San Clemente Island Goat

What Is The History Of San Clemente Island Goat Breed?

The San Clemente Island goat is a type of domestic goat derived from feral goats isolated on San Clemente Island, one of the Channel Islands of California.

San Clemente Island is located off the coast of southern California. It is owned by the U.S. government and used and managed by the U.S. Navy. Goats were first introduced to San Clemente Island from Santa Catalina Island in 1875.

The U.S. Navy became responsible for the island in 1934. Hunting and trapping of the goats were allowed up until 1972. At this time a survey concluded that there were 15,000 goats on the island, and they were found to present a threat to native plants and the local ecology. As a result, a systematic removal program was begun to reduce the goat population. By 1980 an estimated 4,000 goats still remained on the island.

After initial trapping and hunting failed to eliminate the goats, the Navy proposed a shooting program to be conducted from helicopters. This program was blocked in court by the animal welfare group Fund for Animals. This group used helicopters and nets to capture the goats, then took them off the island and found homes for them across the country. Practically all the goats were removed from the island in this manner. Those remaining on San Clemente Island were exterminated by 1991.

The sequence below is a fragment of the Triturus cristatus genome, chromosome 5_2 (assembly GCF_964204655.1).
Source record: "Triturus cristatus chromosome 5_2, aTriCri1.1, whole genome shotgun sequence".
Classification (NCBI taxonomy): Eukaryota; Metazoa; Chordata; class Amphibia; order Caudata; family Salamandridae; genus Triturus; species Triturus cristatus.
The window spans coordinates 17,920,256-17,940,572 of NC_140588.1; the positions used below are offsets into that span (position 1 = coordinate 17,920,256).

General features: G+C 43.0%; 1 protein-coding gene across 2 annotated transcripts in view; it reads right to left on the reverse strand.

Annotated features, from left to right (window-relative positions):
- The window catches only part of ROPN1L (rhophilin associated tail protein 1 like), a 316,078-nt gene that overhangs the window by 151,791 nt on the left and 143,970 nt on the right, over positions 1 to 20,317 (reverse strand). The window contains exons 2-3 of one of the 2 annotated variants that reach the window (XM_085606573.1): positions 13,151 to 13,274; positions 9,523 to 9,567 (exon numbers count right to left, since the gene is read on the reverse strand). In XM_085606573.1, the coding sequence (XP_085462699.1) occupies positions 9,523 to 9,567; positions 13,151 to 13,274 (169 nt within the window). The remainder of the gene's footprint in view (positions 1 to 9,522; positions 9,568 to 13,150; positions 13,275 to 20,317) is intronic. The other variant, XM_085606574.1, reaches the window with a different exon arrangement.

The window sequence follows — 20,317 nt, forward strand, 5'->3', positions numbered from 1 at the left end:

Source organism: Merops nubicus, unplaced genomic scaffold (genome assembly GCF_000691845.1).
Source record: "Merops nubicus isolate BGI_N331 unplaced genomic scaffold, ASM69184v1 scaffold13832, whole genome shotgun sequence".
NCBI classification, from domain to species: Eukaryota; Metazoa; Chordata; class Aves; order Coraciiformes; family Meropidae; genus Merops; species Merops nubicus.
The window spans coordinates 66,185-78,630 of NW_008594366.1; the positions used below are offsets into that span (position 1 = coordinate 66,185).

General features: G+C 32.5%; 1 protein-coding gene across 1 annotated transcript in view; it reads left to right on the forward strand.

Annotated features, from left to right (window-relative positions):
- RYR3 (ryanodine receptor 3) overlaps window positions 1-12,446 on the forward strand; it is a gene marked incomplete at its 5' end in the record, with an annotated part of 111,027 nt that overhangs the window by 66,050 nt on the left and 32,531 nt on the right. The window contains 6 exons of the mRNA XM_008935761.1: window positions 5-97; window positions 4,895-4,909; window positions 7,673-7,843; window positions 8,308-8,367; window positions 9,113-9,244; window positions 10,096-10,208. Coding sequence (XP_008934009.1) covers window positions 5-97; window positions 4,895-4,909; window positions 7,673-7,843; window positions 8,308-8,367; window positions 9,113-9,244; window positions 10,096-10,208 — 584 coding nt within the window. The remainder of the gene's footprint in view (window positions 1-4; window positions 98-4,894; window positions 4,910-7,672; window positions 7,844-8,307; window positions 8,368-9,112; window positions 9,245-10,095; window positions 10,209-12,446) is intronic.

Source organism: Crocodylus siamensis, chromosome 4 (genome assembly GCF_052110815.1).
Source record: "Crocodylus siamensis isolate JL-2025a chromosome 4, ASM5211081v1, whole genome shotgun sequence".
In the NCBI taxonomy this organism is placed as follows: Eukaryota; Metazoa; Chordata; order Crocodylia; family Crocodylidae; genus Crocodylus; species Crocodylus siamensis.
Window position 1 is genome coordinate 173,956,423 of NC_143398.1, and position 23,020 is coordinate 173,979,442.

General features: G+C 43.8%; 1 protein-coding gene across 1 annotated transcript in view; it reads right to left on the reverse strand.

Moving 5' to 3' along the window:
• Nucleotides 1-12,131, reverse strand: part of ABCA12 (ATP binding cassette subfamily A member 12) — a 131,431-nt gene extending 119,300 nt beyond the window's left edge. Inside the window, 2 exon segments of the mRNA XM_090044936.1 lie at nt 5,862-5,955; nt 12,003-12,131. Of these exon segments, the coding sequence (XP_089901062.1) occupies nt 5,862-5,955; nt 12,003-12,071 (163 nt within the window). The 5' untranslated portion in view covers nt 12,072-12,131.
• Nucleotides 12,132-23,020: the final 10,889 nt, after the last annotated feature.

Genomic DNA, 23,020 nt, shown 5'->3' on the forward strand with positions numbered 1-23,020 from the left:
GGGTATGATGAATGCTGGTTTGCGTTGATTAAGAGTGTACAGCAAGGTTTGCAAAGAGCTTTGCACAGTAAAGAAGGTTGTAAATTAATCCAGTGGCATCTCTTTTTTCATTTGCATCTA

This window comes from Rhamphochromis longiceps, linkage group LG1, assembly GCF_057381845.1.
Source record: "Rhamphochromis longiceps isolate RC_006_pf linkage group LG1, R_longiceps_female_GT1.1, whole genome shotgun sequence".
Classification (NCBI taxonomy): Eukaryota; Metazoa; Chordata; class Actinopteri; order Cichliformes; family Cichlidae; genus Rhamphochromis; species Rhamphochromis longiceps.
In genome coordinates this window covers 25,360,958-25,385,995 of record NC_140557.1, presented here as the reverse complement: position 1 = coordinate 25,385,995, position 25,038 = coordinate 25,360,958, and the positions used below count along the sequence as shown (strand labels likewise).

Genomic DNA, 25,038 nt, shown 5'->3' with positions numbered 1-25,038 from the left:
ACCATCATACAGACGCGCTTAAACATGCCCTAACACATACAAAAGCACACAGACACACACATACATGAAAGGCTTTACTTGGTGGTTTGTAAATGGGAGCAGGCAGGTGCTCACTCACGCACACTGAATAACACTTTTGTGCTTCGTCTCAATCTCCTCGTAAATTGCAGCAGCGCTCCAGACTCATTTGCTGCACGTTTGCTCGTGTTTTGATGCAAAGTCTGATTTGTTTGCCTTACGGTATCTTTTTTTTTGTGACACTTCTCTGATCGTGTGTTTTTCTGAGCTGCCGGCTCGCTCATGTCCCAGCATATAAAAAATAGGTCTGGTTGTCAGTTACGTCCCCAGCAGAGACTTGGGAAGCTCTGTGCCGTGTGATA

San Clemente Island goats are a critically endangered breed. There are just over 700 San Clemente Island goats left. Genetically distinct from all other U.S. breeds, they carry unique versions of genes that are valuable to the future sustainability of agriculture.

What Are The Characteristics Of San Clemente Island Goat Breed?

San Clemente Island goats are relatively small, though slightly larger than dwarf breeds. They are fine-boned and deer-like. They have curved-back horns in both sexes, slight wispy beard on female and long, dark beard and mane on the buck. The head is long and slightly dished. Ears are narrow, normally held horizontally. San Clemente Island goats have slender legs and small hooves, long neck, and straight back. Height is about 60 cm for does and 71 cm for bucks.

Although the island population once exhibited a wide range of colors and color markings, the goats are now mostly red or tan with black markings on the face, outer ears, neck, legs, and dorsal stripe.

They have very gentle temperaments and excellent mothering abilities. They are alert, vigilant with sharp anti-predator reflexes. San Clemente Island goats are hardy animals. Since the arrival on the mainland, the goat breed has proved to be adaptable to a variety of climates, having a wide geographical distribution over U.S. states and western Canadian provinces.

San Clemente Island goat is mainly kept for conservation, sometimes milk and has good potential for meat–current limitation on meat use is due to low population numbers.

What Is The Weight Of San Clemente Island Goat?

The adult San Clemente goat on average weight about 23 to 55 kg.


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